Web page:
Article

Effect of biochar amendment on sorption and leaching of nitrate, ammonium, and phosphate in a sandy soil

Department of Agricultural and Biological Engineering, University of Florida, Gainesville, FL 32611, United States.
Chemosphere (Impact Factor: 3.34). 07/2012; 89(11):1467-71. DOI: 10.1016/j.chemosphere.2012.06.002
Source: PubMed

ABSTRACT

When applied to soils, it is unclear whether and how biochar can affect soil nutrients. This has implications both to the availability of nutrients to plants or microbes, as well as to the question of whether biochar soil amendment may enhance or reduce the leaching of nutrients. In this work, a range of laboratory experiments were conducted to determine the effect of biochar amendment on sorption and leaching of nitrate, ammonium, and phosphate in a sandy soil. A total of thirteen biochars were tested in laboratory sorption experiments and most of them showed little/no ability to sorb nitrate or phosphate. However, nine biochars could remove ammonium from aqueous solution. Biochars made from Brazilian pepperwood and peanut hull at 600°C (PH600 and BP600, respectively) were used in a column leaching experiment to assess their ability to hold nutrients in a sandy soil. The BP600 biochar effectively reduced the total amount of nitrate, ammonium, and phosphate in the leachates by 34.0%, 34.7%, and 20.6%, respectively, relative to the soil alone. The PH600 biochar also reduced the leaching of nitrate and ammonium by 34% and 14%, respectively, but caused additional phosphate release from the soil columns. These results indicate that the effect of biochar on the leaching of agricultural nutrients in soils is not uniform and varies by biochar and nutrient type. Therefore, the nutrient sorption characteristics of a biochar should be studied prior to its use in a particular soil amendment project.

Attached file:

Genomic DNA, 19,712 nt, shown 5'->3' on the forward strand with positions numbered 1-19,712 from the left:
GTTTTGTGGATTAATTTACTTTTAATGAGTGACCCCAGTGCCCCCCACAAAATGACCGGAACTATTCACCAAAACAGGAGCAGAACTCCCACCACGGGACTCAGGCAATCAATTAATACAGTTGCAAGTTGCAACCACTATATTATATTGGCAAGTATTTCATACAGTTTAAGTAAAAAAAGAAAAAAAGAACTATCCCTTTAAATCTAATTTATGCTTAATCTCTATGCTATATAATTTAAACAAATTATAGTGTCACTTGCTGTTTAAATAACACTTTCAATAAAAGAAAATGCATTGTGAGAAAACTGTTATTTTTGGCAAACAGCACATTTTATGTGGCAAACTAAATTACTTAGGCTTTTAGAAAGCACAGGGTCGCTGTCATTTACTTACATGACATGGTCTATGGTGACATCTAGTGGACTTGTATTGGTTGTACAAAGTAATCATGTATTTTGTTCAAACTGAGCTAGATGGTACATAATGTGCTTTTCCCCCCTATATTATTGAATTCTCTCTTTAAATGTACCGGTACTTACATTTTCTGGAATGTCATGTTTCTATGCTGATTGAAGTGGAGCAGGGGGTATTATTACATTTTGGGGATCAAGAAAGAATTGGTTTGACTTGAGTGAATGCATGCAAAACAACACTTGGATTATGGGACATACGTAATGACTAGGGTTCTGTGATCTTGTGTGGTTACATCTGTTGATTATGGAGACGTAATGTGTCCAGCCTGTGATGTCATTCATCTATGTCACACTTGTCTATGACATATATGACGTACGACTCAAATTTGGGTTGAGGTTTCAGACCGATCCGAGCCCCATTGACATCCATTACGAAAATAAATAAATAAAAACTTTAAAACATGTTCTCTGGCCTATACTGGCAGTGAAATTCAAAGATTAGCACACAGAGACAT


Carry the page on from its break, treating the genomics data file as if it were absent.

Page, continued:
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    • "In recent years evidence has been accumulated that biochars of various types may reduce N 2 O emissions from soils (Ameloot et al. 2013a; Case et al. 2012; Chintala et al. 2015; Kammann et al. 2012; Spokas and Reicosky 2009; Van Zwieten et al. 2009; Yanai et al. 2007). A number of mechanisms for this N 2 O emission reduction have been proposed, such as the capacity of biochar to shuttle electrons (Cayuela et al. 2013; Kappler et al. 2014), increase the soil pH (Van Zwieten et al. 2009), adsorb denitrification substrates (Clough et al. 2013; LeCroy et al. 2013; Yao et al. 2012) and change the soil structure (Van Zwieten et al. 2009; Yanai et al. 2007), without a clear conclusion to date. The mechanisms investigated in this paper involving a control of biochar over N 2 O emissions are twofold, viz. 1) biochar-induced improvements of soil aeration and 2) the stimulation of the last denitrificaiton step. "
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    Full-text · Article · Apr 2016 · Geoderma
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    • "The high release of cations and anions from BCs, especially those produced at 700 °C, could be related to the presence of soluble salts (as seen in high EC values in Table 2), since they were not subjected to washing after pyrolysis. Therefore, BCs can serve to replenish and retain exchangeable nutrient ions such as Ca, Mg, NO 3 , and PO 4 in the amended soils (Yao et al. 2012). "
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